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Spring and Fall Bulbs

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Okay let me get this straight....Spring flowering bulbs are called "fall bulbs". And, summer and fall flowering bulbs are called spring bulbs?   ....... That's exactly right.

Okay, let me get  this one straight, too.....not all bulbs are bulbs. Some are "corms". Others are "Rhizomes". And, others still, are called "tubers" and "tuberous roots". ....Right!?! Well, not exactly. But, most people fondly refer to all of these plant varieties as "bulbs". Many people don't know the difference. Others, just use the word "bulbs", as a convenient term when talking about this group of  plants. Unless you are a botanist,  calling them all bulbs is okay with us.

To see beautiful, flowering bulbs in the spring, you have to plan ahead. One of your last chores in the fall, will be to plant bulbs which will bloom in the spring.  Most people hardly consider it a chore. They look at it as one last chance to get outdoors and garden before winter snows arrive. To plant them, you need an idea of how you want to lay out the flower garden, some of your favorite bulbs, a bulb planter, and bulb fertilizer. The best time to plant fall bulbs, is six to eight weeks before the first frost in your area. If you can't plant them during this time, don't worry. Plant the bulbs as near to this time as you can.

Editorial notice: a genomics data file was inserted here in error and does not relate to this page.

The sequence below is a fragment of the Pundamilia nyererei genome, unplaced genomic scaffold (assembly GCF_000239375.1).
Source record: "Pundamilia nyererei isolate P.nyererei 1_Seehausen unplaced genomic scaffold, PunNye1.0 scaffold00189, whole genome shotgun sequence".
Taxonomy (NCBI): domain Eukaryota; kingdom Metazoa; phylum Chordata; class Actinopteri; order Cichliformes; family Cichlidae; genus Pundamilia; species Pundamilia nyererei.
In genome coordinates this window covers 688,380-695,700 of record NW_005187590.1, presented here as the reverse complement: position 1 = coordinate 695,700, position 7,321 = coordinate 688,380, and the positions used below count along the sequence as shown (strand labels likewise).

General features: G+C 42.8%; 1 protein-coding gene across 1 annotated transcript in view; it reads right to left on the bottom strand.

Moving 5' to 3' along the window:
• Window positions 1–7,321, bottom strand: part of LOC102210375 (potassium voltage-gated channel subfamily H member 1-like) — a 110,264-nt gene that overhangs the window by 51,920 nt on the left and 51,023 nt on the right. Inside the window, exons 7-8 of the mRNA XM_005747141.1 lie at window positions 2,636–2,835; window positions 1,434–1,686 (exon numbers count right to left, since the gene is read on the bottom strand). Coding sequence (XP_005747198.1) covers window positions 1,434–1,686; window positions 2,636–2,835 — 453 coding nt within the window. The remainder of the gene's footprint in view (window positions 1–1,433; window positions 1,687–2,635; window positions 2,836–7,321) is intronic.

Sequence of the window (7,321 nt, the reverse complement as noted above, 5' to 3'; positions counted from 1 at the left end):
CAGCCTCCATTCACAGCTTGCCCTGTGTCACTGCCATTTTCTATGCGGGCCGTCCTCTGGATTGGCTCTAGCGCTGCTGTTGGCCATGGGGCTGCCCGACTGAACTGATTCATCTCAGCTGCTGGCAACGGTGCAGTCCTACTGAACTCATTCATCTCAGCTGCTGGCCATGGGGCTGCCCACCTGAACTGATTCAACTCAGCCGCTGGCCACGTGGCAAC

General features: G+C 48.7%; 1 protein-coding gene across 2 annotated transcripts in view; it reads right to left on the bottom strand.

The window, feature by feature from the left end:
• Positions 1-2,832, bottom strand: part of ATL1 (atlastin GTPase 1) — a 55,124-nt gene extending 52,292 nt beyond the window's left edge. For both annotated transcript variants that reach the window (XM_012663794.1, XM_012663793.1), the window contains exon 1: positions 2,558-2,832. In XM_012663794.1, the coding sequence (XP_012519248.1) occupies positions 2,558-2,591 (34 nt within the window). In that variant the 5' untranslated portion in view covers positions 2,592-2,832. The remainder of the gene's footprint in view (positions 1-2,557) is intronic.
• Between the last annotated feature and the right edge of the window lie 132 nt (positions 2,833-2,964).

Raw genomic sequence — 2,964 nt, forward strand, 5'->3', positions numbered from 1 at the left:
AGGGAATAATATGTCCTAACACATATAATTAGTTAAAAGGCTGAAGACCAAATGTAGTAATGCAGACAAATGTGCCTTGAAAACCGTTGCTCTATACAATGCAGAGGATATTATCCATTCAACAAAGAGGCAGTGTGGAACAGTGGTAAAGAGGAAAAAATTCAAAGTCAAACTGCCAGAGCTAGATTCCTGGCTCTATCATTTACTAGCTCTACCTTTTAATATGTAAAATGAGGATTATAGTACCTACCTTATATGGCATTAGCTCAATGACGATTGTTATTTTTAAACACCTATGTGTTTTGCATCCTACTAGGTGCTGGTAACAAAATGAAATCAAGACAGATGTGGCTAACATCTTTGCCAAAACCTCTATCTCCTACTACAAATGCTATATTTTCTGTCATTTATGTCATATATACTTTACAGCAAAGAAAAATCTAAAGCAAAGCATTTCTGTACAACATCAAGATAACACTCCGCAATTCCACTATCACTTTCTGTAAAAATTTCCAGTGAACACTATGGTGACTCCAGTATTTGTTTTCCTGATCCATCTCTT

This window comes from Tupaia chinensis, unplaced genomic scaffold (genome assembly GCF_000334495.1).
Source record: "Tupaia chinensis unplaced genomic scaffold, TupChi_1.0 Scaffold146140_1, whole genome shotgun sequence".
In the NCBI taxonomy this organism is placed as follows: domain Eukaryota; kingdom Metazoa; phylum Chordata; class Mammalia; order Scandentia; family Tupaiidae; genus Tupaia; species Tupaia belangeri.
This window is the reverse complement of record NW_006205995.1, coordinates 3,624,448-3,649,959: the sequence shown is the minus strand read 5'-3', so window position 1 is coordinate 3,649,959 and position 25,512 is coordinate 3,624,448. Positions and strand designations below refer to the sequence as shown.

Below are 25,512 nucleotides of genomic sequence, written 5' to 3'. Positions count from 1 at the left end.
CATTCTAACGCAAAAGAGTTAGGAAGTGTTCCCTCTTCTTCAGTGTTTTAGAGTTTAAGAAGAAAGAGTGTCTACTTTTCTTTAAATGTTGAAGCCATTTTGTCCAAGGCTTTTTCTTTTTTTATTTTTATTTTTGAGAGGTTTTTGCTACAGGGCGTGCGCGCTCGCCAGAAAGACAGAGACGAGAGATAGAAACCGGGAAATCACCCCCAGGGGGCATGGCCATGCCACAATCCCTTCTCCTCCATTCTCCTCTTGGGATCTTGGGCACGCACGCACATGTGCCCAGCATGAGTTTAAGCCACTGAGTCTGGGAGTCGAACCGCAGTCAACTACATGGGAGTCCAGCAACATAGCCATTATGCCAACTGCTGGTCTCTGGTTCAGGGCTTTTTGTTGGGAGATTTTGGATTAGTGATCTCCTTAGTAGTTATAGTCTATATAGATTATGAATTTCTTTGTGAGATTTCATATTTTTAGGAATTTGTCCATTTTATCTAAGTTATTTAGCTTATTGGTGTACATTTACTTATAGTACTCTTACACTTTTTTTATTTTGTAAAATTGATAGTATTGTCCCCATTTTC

Prepare the flower bed  Pull all the weeds from the area. Then, turn the soil over, breaking up clumps of soil and loosening the soil as well.  If this is a new flower bed, it is a great time to add peat moss and compost, especially if the soil is a hard clay. If you are working in a low or wet area, bring in a little extra soil. This will slightly elevate the flowerbed and improve drainage. Most bulbs do not like to sit for long periods in wet, soggy soil.

Select a  planting pattern for your bulbs Assuming you have selected the bulbs you want to plant, you need to decide how you want to arrange them. Use your creativity. Before you dig, use small sticks as markers, to assure proper spacing and design.

Dig the hole with a bulb planter or small garden trowel. Each type of bulb has a desired depth range. Plant them too deep, and they can't break through to the surface in the spring. Plant them too shallow, and the bulb can  freeze and die over the winter months. The rule of thumb, is to plant them at a depth that is twice the diameter of the bulb.

Place the bulb in the hole For new growers.... the root side goes down, and the pointed side up. You can't imagine how many new growers ask this question. If you didn't know, there's no ne for embarrassment..... you are in good company.

Slightly cover the bulb with soil Then add a fertilizer specifically formulated for bulbs. Follow the directions on the box for the proper amount to use. Cover the bulb the rest of the way with more garden soil.

Add a thin layer of mulch, if desired. Do not use heavy bark. If you apply mulch thickly, you may need to remove some of the mulch in the spring, to allow the bulbs to pop through. We do not recommend mulch for small bulbs, like crocuses.

Important: After your flowers have died in the spring, it is important that you do not immediately pull them up, or cut off the leaves. For a few weeks after flowering, the leaves are converting energy from sunlight,  and sending food to the bulb for storage and use next spring. There is not a lot of excess food storage. So, the leaves need as much time as possible to be productive next year.

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